P. Allen Smith’s ‘Downtown Garden’ was the first stop on a 3-day Garden-to-Blog event I participated in a few years ago.
Unlike his jaw-dropping country estate just a few miles away (click here if you missed my post) this is the garden where his long running television show, P. Allen Smith’s Garden Home, was originally filmed.
Located on a small city lot in the historic district of downtown Little Rock, Arkansas, this charming 1904 Colonial Revival-style home was featured in his first book, Garden Home.
With neighboring homes close by on all sides, the garden feels surprisingly private, thanks to the garden rooms he’s created throughout.
The home is surrounded by three narrow spaces, all which lead to the back of the garden. Within these three spaces, there are nine separate garden rooms.
In front of his home is the herbicide-free lawn filled with clover. It’s intentional.
P. Allen Smith believes the American lawn should be filled with plants other than just lawn – clover being a favorite of his.
Hooray for reinventing what a ‘perfect’ lawn should look like!
On a different side of the house is this arbor that leads out to the sidewalk.
I love how he’s woven rustic twigs along the sides and top of the otherwise formal arbor.
On the other side of the home is a narrow pathway with an urn placed in the center of a cobblestone sunburst.
Again, this pesticide and herbicide-free garden has a few weeds. And bugs.
One of the things I appreciate about his garden is that it’s not manicured to the point of unrealistic proportions.
At the rear of the garden is this darling kitchen garden, with newly planted vegetable beds.
Throughout the garden is a mix of formality and informality.
As you’ll see, a casual and informal area (such as this kitchen garden) contains symmetrically placed topiaries, or tightly clipped boxwood.
It’s this combination of ‘moods’ (formal and informal) that helps prevent a garden from appearing too predictable.
Leading through the back patio is another formal area, with topiary containers symmetrically placed at each side of the porch’s entrance.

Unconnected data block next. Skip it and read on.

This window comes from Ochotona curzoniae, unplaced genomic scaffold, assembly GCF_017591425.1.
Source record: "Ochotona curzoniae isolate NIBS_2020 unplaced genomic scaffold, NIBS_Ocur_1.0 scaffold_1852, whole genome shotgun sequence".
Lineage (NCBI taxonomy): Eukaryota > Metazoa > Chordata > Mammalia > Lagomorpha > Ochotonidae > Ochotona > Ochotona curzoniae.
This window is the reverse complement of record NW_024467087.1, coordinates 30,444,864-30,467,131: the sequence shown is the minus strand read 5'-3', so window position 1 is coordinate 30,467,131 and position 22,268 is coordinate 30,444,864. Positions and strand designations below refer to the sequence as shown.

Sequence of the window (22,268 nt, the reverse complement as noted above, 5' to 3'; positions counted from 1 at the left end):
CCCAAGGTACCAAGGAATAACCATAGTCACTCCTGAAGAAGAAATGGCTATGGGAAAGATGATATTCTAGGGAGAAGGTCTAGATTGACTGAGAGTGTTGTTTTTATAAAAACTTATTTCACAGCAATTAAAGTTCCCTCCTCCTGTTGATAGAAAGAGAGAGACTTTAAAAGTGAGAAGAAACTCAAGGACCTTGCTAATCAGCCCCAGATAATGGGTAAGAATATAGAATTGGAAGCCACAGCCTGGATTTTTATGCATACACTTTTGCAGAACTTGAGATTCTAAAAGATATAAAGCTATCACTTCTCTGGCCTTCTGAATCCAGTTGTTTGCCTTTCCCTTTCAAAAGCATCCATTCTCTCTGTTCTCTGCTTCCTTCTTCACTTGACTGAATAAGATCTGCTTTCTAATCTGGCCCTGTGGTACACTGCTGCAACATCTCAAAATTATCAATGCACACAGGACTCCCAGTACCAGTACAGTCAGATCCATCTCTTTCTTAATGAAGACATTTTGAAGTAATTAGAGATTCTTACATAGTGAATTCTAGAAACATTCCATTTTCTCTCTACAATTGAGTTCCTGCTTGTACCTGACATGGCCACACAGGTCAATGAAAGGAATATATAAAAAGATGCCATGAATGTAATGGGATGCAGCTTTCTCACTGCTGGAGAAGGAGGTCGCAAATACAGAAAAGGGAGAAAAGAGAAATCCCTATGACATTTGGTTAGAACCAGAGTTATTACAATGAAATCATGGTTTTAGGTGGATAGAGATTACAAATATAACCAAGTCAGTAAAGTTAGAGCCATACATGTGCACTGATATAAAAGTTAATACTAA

In this garden, it seems every time you walk through a formal area like this one, you land in an area filled with artistic, casual touches.
I had to laugh as he calls these giant clipped boxwood balls ‘Fat Man’s Squeeze’, named after an area called Rock City that he used to hike as a kid.
Once you turn sideways and shimmy through the boxwood balls, you find yourself in the fountain garden, filled with whimsical touches.
This informal tuteur is made of recycled branches, and supports an elegant ‘Iceberg’ rose.
At the rear of the garden is an archway leading to his hoop house and potting shed – the workhorses of the garden.
The good thing about a garden being filled with lots of chattering people is that it’s easy to sneak away and explore, undetected.
Which is exactly what I did – wouldn’t you?
I know, I know – I’m so nosy, but I had to poke my head into the greenhouse to see what I could see!
I love the color of this fence, out of sight of everyone else, behind the hoop house.
You can see how the colors of his neighbor’s roof have been incorporated into the color of his fence.
If you can’t block a view at least take advantage of it and use it to your benefit, right?
When designing in tight spaces, one of my favorite tricks is to place containers within the bed, adding much needed height and interest.
Which is exactly what he’s done here (left) and below.
I particularly like how he’s grouped similar containers together helping to create a harmonious, unified effect.
Click here to read more about designing with containers.